The future of luxury fashion: FIT's up-and-coming designers brought inclusion - and controversy - to New York Fashion Week

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On February 7, the Fashion Institute of Technology held its first ever "Fine Art of Fashion and Technology" fashion show to honor its inaugural fashion design MFA class, which graduated in 2019. The showcase came just in time for FIT's 75th anniversary.

Over the course of an hour, models hit the runway in nearly 90 looks, designed by 10 FIT alumni. Each designer's collection touched upon various themes, including diversity and inclusion, sustainability, mental health, as well as a challenge to gender norms. 

If anything, the showcase proved that the future of high fashion is as expressive and innovative as ever, in addition to being exceptionally chic, fierce, and fabulous. 

FIT's show highlighted underrepresented voices on the runway

As touched upon by Vanessa Friedman of The New York Times, fashion is a reflection of culture and has the ability to impact the way one sees and understands oneself. The voices of those long underrepresented - specifically people of color - are narratives, expression, and emotions which have long been missing not just on the fashion runway, but behind the scenes as well.

The show featured the tie-dye street style looks of John Lenahan, also known as Lenny Vuitton, a graffiti artist interested in dismantling and recreating common iconography and making it his own. His work challenges the notions of masculinity, race, culture, and art. 

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There was also Kritika Manchanda, who designed an all-white collection inspired by the fabrics and outfits the British brought over as they colonized Manchanda's home country of India. The clothes appeared to be light weight; the fabrics nearly see through; the shade of white almost spectral. As Manchanda told Business Insider before the show, it was meant to represent the the "ghosts of the past."

"In India, technically, this idea of modesty is actually an impact of colonialism," Manchanda said. "The garments [in my collection] are almost like an X-ray - so it's almost like a ghost of the past, compressing it in time. It was like eliminating color and noise from the collection allowed the scenes and the shapes to show through."

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Moon Chang debuted a stunning black and light pink collection that took inspiration from her post-traumatic stress disorder diagnosis. She told Business Insider the diagnosis came after she experienced a fashion-related incident a few years ago.

"I wanted to show [my PTSD] from a fashion designer's perspective," Chang said. 

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Chang also said that, in dealing with the "suffocation" of stress and anxiety, she found herself going back to her earlier childhood days, reliving the moments where her life was "very peaceful" and "very happy." She used velvet and silk to mold flowers, to show that what is beautiful can also be ugly.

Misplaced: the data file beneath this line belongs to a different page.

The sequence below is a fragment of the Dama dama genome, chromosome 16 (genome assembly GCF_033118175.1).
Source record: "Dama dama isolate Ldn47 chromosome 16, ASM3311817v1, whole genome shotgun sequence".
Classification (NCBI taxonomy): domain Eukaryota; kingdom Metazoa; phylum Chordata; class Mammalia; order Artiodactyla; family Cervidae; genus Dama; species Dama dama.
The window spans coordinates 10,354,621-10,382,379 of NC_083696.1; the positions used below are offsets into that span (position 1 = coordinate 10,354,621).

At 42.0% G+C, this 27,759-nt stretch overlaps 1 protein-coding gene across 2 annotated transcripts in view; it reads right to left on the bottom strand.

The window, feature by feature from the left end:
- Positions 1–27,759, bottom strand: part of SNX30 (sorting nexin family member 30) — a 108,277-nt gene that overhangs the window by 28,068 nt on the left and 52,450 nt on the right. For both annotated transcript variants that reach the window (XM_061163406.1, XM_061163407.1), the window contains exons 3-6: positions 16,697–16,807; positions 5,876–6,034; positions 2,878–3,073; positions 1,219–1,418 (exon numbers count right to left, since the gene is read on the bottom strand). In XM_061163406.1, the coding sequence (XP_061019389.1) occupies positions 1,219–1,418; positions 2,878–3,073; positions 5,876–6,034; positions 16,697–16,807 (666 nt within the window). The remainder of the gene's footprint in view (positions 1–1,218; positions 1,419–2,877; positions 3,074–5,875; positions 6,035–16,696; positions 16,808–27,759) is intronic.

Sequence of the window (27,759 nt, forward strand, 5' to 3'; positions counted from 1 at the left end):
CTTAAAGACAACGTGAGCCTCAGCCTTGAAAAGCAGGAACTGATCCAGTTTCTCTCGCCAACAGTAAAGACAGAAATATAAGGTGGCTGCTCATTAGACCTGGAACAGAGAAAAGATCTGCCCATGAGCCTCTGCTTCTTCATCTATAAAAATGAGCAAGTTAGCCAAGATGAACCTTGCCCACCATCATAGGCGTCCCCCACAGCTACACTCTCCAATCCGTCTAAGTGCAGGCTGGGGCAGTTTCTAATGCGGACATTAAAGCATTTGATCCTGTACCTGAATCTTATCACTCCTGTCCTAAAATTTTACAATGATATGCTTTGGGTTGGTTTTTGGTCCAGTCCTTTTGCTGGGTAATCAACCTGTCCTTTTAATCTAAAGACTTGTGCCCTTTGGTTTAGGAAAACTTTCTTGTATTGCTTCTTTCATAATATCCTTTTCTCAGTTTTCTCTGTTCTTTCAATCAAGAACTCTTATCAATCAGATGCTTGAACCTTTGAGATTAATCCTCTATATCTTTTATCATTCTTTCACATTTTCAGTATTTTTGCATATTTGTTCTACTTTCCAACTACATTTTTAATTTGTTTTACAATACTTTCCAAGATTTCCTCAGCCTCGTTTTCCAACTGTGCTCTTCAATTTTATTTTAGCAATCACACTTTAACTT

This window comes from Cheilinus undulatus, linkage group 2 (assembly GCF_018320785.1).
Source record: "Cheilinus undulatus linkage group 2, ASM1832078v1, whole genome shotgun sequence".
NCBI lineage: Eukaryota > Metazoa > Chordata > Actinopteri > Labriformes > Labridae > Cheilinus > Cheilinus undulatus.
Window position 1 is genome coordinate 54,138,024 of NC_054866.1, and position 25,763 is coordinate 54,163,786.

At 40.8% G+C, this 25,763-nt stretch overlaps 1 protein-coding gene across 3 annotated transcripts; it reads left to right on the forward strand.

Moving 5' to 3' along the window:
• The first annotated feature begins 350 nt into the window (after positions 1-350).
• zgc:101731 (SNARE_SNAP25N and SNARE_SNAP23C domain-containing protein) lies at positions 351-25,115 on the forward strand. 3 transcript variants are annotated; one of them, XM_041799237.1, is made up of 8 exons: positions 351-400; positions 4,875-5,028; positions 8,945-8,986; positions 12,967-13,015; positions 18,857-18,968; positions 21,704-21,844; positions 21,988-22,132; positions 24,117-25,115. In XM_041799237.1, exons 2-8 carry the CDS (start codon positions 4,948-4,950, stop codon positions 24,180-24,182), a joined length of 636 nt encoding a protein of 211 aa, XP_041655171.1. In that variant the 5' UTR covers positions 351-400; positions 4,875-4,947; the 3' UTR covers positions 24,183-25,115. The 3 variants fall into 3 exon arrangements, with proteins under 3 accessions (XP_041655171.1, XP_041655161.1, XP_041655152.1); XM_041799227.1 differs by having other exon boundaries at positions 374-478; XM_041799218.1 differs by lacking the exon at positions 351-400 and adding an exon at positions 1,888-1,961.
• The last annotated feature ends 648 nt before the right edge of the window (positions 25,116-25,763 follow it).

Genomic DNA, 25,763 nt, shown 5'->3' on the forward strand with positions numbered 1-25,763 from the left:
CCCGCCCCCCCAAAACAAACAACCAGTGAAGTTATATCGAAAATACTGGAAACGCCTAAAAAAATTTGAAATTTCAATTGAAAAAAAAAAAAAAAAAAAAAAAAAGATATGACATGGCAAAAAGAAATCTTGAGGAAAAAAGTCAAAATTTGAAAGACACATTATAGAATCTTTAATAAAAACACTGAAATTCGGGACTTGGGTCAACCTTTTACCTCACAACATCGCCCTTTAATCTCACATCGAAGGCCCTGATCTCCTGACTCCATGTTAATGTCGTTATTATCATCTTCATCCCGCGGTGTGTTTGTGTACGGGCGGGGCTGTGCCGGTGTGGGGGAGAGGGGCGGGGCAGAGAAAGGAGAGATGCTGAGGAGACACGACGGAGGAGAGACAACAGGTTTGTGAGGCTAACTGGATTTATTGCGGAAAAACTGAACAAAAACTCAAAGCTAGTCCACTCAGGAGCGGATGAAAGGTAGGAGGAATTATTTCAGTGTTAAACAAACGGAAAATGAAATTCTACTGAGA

"I used traditional couture techniques [for my clothes] ... to recreate that into the modern and to make hybrid couture," Chang continued. "Black means death, but I want to redefine black as [survival] and rebirth. I was thinking 'what if pink can also be brutal?' I'm playing a lot with words, vocabulary and meaning." 

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Environmentalism was also a major theme among the designers. Jingqi Gina Yang, for example, showcased an entire collection made from waste pulled from the ocean.

Yang told Business Insider she hopes her collection will help educate people about the importance of environmental protection, echoing sentiments shared by Manchanda who, in speaking about sustainability, said her theme of looking toward the past can help inspire people to make more eco-conscious decisions in the future.

"Sustainability doesn't have to be this technological breakthrough," Manchanda said. "It could just be learning from the past and most importantly, [learning] how consumption culture has changed." 

But FIT's show was not without controversy

FIT designer Junkai Huang debuted a collection that included "monkey ears" and giant red, prosthetic lips. Instagram fashion critic Diet Prada shared photos of the collection on Instagram, calling out the designer and the school for showing the collection in this manner. 

In addition, Amy Lefevre, a model who walked in the show and is black, told the New York Post that she felt "pressured" to walk the runway in the collection and was told that "it was fine to feel uncomfortable for only 45 seconds" while modeling the look. Ultimately, according to the Post, Lefevre walked the runway, but without wearing the controversial accessories.

The Post reported that numerous people behind the scenes also spoke up about the accessories and how they resembled racist caricatures. In a statement posted to the school's website, FIT President Dr. Joyce F. Brown said that the collection's intent was not to "make a statement about race" but that the school is "actively investigating" what happened.

"We apologize - to those who participated in the show, to students, and to anybody who has been offended by what they saw," she said in her statement. "No person should be made to feel uncomfortable - particularly about race - in service of their work, job, livelihood, or course of study."

A spokesperson for FIT declined to comment further when reached by Business Insider.

Other FIT designers who showcased their collections at the show included Yunray Chung, Yuchen Han, Yi-Ting Lee, Na Rena Ren, Utkarsh Shukla, and Wu Yutong.

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